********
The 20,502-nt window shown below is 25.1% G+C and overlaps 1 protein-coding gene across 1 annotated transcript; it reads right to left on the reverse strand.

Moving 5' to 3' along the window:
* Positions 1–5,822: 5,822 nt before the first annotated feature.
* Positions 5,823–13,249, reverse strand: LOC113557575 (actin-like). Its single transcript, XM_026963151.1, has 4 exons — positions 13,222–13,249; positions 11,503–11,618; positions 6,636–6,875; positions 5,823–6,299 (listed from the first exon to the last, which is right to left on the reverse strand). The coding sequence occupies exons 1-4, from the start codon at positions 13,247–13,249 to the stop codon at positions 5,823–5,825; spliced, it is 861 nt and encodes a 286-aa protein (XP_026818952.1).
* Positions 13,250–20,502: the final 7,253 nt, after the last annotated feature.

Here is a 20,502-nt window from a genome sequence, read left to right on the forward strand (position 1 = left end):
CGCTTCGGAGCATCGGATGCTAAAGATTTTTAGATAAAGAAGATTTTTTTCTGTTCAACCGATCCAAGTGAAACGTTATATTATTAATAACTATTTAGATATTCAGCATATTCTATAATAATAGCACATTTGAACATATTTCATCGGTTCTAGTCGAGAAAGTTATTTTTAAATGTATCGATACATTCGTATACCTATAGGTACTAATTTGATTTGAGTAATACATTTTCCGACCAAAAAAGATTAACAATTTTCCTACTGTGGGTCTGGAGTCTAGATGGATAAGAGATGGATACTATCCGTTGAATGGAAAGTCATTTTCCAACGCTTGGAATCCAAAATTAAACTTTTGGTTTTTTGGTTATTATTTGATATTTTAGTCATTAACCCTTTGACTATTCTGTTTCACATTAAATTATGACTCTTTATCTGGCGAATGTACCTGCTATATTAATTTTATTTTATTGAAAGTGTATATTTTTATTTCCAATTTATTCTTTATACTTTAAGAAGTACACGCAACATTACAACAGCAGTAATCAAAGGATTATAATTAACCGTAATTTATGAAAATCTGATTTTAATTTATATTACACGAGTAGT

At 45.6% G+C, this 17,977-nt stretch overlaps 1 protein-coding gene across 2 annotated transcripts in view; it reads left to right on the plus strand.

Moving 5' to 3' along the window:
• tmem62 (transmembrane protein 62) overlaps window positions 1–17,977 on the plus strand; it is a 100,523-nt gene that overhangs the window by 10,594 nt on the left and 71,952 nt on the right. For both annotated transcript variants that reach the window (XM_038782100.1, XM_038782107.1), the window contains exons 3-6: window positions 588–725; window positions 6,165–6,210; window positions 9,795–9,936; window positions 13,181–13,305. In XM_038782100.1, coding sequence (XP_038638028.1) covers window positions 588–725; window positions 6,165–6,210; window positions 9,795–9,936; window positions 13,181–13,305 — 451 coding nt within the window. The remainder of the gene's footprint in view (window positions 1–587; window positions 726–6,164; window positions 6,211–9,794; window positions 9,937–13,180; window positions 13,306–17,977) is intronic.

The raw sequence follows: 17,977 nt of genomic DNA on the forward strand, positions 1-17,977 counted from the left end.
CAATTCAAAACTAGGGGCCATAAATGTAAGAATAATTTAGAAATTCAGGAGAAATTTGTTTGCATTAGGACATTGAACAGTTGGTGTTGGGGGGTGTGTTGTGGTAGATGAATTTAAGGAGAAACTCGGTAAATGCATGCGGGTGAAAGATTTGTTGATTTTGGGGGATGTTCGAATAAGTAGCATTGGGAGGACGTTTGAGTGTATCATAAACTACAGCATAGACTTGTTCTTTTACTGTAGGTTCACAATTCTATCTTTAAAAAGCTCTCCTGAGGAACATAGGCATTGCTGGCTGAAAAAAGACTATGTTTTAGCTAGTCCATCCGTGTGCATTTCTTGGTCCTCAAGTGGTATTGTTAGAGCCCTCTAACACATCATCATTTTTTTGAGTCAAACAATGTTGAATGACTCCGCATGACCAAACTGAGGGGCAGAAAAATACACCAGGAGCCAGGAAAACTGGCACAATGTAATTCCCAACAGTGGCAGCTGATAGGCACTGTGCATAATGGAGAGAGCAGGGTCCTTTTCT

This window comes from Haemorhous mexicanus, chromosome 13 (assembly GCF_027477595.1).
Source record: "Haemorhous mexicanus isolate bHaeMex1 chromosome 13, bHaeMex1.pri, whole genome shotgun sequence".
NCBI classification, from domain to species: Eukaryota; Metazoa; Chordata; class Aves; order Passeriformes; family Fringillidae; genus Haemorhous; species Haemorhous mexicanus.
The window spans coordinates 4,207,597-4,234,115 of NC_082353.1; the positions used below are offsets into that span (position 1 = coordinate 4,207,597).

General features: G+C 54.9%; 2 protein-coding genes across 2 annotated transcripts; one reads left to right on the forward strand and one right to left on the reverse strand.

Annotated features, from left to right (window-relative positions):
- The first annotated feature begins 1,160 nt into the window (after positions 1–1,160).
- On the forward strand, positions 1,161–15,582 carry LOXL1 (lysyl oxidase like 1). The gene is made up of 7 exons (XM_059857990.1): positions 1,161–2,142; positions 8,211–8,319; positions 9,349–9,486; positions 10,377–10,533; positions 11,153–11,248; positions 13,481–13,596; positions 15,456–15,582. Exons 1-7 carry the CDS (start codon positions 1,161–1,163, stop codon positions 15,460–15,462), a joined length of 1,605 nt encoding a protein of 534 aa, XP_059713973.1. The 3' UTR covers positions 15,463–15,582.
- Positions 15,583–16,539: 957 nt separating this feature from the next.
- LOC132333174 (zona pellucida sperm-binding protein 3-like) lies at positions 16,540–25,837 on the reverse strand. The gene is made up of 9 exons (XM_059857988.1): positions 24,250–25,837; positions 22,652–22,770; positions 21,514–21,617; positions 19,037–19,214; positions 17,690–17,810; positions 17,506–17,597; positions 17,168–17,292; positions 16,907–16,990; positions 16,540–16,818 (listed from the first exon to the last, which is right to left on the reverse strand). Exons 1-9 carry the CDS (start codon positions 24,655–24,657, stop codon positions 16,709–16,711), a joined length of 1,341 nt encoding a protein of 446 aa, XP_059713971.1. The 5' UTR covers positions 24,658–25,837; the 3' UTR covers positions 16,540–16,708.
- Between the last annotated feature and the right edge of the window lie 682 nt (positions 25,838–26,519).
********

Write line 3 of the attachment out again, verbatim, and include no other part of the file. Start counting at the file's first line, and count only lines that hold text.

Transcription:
* Positions 1–5,822: 5,822 nt before the first annotated feature.